But equally if these changes came about, there would also be a large knowledge and skills gap concerning how to do low impact local farming and gardening among the new cohort of smallholders. It’s at this point that I believe it’s necessary to drop the sarcastic scare quotes around ‘education’ in the opening quotation. I think people would still seek internships on other people’s farms, because those people would genuinely be able to teach them useful things. And if, as I suspect, liquid money was still hard to come by on such farms, then the payment would remain similar to some of its present in-kind manifestations – food, accommodation, education.

The advantage of the new situation would be that, with so many farms to choose from and land more readily obtainable, the opportunities for landowners to exploit interns would be small. Obviously, this is an unsatisfying solution for those who like to take their distaste for exploitation with a side of revolutionary class violence. Others may prefer it. But with its swingeing inheritance taxes and other such devices my favoured approach does turn on a politics almost as implausible in present circumstances as revolutionary communism. We will come to how that politics may nevertheless manifest later in this blog cycle.

No doubt one issue with the free and easy world of neo-agrarian internships paid mostly in kind I’ve just sketched is that it doesn’t sit well with the bureaucratic and legalistic orientations to the workplace in modern thinking, and perhaps it’s this that fuels the sarcastic scare quoting of ‘education’ and the talk of non-viable businesses I mentioned above. It’s likely that bottom-up neo-agrarian economies would find ways to part-formalize internships and apprenticeships, as was done in times of old through rural hiring fairs and the like. For the time being, young people are still going in large numbers to universities where they pay tens of thousands of pounds to study subjects that may not prove useful to them down the line, but still offer a job pipeline into corporate employment subsidized in numerous direct and indirect ways by the state. Personally, I’m more inclined to put scare quotes around some of these kinds of modern ‘education’, but I guess for now they retain their cachet as thoroughly formalized, financialized and state-sanctioned forms of learning. Meanwhile bottom-up attempts to formalize horticultural learning in the UK have struggled because of the inability of growers to fund it out of their slim profits. I suspect these trends are set to change.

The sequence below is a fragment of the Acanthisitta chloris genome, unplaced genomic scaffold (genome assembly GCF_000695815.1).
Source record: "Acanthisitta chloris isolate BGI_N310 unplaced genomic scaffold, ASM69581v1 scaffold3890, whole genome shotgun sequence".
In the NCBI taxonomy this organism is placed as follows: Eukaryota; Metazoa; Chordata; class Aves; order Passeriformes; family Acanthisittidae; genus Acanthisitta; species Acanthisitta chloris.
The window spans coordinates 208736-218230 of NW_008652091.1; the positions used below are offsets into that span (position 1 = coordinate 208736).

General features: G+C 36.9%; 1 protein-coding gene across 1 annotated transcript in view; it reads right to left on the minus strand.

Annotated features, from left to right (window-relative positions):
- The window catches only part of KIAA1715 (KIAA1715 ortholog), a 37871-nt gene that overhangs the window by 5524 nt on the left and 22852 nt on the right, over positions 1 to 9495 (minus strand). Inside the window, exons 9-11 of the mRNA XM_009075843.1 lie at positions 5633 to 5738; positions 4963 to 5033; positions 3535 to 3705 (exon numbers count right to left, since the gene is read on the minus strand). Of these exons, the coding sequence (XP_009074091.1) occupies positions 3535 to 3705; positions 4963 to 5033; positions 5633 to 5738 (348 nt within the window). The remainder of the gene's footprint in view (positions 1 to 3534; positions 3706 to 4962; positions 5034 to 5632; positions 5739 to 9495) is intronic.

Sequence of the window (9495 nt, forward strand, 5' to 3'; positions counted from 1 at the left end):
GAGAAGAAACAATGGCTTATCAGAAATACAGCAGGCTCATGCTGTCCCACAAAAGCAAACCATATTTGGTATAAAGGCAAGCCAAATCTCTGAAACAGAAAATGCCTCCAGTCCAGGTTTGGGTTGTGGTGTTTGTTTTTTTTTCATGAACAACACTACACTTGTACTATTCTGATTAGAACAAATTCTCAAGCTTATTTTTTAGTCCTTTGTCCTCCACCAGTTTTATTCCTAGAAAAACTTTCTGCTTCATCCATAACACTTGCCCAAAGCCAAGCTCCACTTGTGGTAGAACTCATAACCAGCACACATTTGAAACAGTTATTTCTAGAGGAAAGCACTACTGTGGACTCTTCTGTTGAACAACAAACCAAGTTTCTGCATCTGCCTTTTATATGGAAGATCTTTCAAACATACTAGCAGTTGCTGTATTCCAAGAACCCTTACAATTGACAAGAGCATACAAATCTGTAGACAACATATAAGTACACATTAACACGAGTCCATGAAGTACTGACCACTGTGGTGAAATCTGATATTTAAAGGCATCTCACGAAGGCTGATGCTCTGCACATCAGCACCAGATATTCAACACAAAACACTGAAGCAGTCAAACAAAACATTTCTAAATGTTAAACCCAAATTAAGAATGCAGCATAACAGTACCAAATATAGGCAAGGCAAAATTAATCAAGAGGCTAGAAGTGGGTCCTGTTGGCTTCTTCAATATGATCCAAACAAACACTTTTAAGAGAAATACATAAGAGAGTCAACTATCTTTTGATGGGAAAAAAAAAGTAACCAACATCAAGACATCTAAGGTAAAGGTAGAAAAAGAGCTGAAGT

For our part, we’ve experimented on our holding with various kinds of voluntary, residential, paid-in-cash and paid-in-kind work. Currently we’re homing in on a two-year residential programme with a first year of learning paid in cash and kind and a second year of managing a horticultural business paid by sharing a (large) proportion of the profits. It’s in its early phases, but already seems to be helping people exit from it with tangible benefits in practical and business skills. I’m biased, of course, but I’d say that it’s an education rather than an ‘education’.

The larger direction of travel on our holding is likely to involve further decommodification. I’m thinking of it as a microcosm for the small farm future I’ve written about in general, and perhaps more specifically for the kind of rural community setups discussed in the comments under my previous post (I must acknowledge the leadership of my wife in thinking the practical details of this through far more clearly than I have). The logic of it is that, providentially, there’s a place you may be able to come and live where you can provide for most of the necessities of life by yourself and in community with other people, but where you won’t get paid much, if any, money. On our particular holding, carved out as it has been within part of the present history of the capitalist political economy, that piece of providence has involved a degree of ‘gentrification’ or pump-priming that was not internally generated by the economic activity of the holding itself. In truth, every economic activity that people do rests on pump-priming or providence from their predecessors that is not internally generated by the activity itself, and the modern tendency to forget this is one of the reasons we’re in our present mess. The interesting challenge is to turn the specific rural gentrification of today into a more generalized decommodification tomorrow.